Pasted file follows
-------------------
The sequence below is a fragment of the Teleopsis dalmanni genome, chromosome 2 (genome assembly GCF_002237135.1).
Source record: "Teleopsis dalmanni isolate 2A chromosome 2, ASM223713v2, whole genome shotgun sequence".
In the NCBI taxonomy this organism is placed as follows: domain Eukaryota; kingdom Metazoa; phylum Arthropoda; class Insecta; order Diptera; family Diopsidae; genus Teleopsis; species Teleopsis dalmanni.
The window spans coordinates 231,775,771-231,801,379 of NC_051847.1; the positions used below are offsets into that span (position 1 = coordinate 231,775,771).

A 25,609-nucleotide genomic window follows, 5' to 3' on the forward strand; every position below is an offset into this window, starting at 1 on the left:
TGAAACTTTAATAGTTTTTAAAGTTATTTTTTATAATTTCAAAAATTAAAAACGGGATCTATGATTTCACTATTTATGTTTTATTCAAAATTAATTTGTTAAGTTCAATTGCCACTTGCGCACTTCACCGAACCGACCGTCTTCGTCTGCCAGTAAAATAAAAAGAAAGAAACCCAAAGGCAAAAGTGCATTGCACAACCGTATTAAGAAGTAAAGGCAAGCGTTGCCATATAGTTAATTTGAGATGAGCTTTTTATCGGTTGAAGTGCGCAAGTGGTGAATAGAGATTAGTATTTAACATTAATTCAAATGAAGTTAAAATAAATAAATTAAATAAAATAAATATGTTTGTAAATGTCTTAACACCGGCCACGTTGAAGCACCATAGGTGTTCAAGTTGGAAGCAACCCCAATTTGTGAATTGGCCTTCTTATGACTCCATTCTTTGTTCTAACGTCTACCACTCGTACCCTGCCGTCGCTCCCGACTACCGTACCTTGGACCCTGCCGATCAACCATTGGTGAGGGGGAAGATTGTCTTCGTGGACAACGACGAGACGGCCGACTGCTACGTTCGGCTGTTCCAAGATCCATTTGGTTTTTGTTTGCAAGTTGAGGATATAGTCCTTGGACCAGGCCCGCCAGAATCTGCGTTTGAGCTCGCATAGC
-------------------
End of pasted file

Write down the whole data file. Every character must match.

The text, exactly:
The sequence below is a fragment of the Teleopsis dalmanni genome, chromosome 2 (genome assembly GCF_002237135.1).
Source record: "Teleopsis dalmanni isolate 2A chromosome 2, ASM223713v2, whole genome shotgun sequence".
In the NCBI taxonomy this organism is placed as follows: domain Eukaryota; kingdom Metazoa; phylum Arthropoda; class Insecta; order Diptera; family Diopsidae; genus Teleopsis; species Teleopsis dalmanni.
The window spans coordinates 231,775,771-231,801,379 of NC_051847.1; the positions used below are offsets into that span (position 1 = coordinate 231,775,771).

A 25,609-nucleotide genomic window follows, 5' to 3' on the forward strand; every position below is an offset into this window, starting at 1 on the left:
TGAAACTTTAATAGTTTTTAAAGTTATTTTTTATAATTTCAAAAATTAAAAACGGGATCTATGATTTCACTATTTATGTTTTATTCAAAATTAATTTGTTAAGTTCAATTGCCACTTGCGCACTTCACCGAACCGACCGTCTTCGTCTGCCAGTAAAATAAAAAGAAAGAAACCCAAAGGCAAAAGTGCATTGCACAACCGTATTAAGAAGTAAAGGCAAGCGTTGCCATATAGTTAATTTGAGATGAGCTTTTTATCGGTTGAAGTGCGCAAGTGGTGAATAGAGATTAGTATTTAACATTAATTCAAATGAAGTTAAAATAAATAAATTAAATAAAATAAATATGTTTGTAAATGTCTTAACACCGGCCACGTTGAAGCACCATAGGTGTTCAAGTTGGAAGCAACCCCAATTTGTGAATTGGCCTTCTTATGACTCCATTCTTTGTTCTAACGTCTACCACTCGTACCCTGCCGTCGCTCCCGACTACCGTACCTTGGACCCTGCCGATCAACCATTGGTGAGGGGGAAGATTGTCTTCGTGGACAACGACGAGACGGCCGACTGCTACGTTCGGCTGTTCCAAGATCCATTTGGTTTTTGTTTGCAAGTTGAGGATATAGTCCTTGGACCAGGCCCGCCAGAATCTGCGTTTGAGCTCGCATAGC